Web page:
Since the end of May, brought on by the unnecessary death of George Floyd, tensions have risen within cities across the United States. This civil unrest began with organized protests. Yet, when police departments across the country became the target of pent up anger, frustration and resentment, love has disappeared from many communities. This void was replaced by a spirit of revenge which has spawned a defund the police movement.
Love endures long and is patient and kind; love never is envious nor boils over with jealousy, is not boastful or vainglorious, does not display itself haughtily. 5 It is not conceited (arrogant and inflated with pride); it is not rude (unmannerly) and does not act unbecomingly. Love (God’s love in us) does not insist on its own rights or its own way, for it is not self-seeking; it is not touchy or fretful or resentful; it takes no account of the evil done to it [it pays no attention to a suffered wrong]. 6 It does not rejoice at injustice and unrighteousness, but rejoices when right and truth prevail. 7 Love bears up under anything and everything that comes, is ever ready to believe the best of every person, its hopes are fadeless under all circumstances, and it endures everything [without weakening], 1 Corinthians 13:4-7.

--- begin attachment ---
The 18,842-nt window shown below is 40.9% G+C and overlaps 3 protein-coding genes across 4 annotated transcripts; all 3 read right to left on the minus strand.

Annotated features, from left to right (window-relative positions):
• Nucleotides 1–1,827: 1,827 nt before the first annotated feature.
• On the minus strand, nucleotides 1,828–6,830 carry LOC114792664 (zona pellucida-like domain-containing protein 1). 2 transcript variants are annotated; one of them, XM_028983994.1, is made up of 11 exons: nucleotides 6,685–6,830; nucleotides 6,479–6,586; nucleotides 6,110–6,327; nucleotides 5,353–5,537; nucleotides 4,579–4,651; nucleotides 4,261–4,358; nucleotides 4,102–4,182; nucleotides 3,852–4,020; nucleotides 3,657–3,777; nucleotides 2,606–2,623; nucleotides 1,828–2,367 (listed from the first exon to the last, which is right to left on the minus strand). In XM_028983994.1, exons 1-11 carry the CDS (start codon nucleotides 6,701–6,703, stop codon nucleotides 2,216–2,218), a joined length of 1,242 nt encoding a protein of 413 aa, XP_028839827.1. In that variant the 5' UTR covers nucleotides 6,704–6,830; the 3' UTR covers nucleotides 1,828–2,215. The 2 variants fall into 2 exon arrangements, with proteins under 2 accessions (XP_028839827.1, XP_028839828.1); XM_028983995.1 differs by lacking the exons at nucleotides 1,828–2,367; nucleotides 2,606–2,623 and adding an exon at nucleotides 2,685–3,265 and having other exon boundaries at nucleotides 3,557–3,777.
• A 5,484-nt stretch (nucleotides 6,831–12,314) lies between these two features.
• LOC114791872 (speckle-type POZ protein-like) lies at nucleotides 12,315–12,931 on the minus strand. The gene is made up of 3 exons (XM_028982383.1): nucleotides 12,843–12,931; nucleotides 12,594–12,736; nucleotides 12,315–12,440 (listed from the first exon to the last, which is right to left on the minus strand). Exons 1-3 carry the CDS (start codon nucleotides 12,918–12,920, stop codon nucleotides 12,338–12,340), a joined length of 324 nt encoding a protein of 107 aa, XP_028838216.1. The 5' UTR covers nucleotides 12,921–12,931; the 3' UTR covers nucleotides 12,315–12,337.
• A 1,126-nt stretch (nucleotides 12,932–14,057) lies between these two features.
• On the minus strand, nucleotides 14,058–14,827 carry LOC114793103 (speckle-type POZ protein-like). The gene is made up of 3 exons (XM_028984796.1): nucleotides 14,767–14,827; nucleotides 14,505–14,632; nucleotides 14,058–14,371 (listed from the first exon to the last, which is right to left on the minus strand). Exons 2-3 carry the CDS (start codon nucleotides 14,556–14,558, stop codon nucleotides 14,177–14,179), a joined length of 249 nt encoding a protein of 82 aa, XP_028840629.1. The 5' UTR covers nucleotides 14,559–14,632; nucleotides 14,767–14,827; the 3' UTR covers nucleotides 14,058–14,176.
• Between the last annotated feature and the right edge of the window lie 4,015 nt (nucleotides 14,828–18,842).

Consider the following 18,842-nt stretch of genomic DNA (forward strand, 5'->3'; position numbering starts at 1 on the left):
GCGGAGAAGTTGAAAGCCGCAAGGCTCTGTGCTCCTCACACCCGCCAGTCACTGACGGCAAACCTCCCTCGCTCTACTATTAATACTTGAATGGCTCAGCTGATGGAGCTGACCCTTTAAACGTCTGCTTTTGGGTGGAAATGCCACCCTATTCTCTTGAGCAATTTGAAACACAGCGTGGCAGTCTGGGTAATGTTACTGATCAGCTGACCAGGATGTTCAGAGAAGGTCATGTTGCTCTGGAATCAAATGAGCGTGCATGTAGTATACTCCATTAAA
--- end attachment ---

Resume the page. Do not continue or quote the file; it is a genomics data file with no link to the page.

Apparently, the city of Corinth had a similar problem during the first century. This port city in modern day Greece talked a good game, but when it came to actually demonstrating love, this was another story. Upon hearing about their hypocrisy, the apostle Paul devotes an entire chapter to love. While the Corinthian Church was comprised of gifted and talented individuals, love was absent. Thus, Paul felt a lesson on love was absolutely necessary to convict hearts void of love.
Be alert and on your guard; stand firm in your faith (your conviction respecting man’s relationship to God and divine things, keeping the trust and holy fervor born of faith and a part of it). Act like men and be courageous; grow in strength! 14 Let everything you do be done in love (true love to God and man as inspired by God’s love for us), 1 Corinthians 16:13-14.
At the end of this letter, the apostle Paul revisits love. Perhaps, Paul noticed that same thing I’ve seen with my own eyes, love fading from local communities. Abandoned buildings, closed churches and once proud citizens have lost hope, wondering if their town will ever be the same. The only way to reverse this trend is through acts of random kindness inspired by the Holy Spirit. If you want to possess a glimmer of hope within your heart, turn your faith into action by starting with loving your neighbors.
by Jay Mankus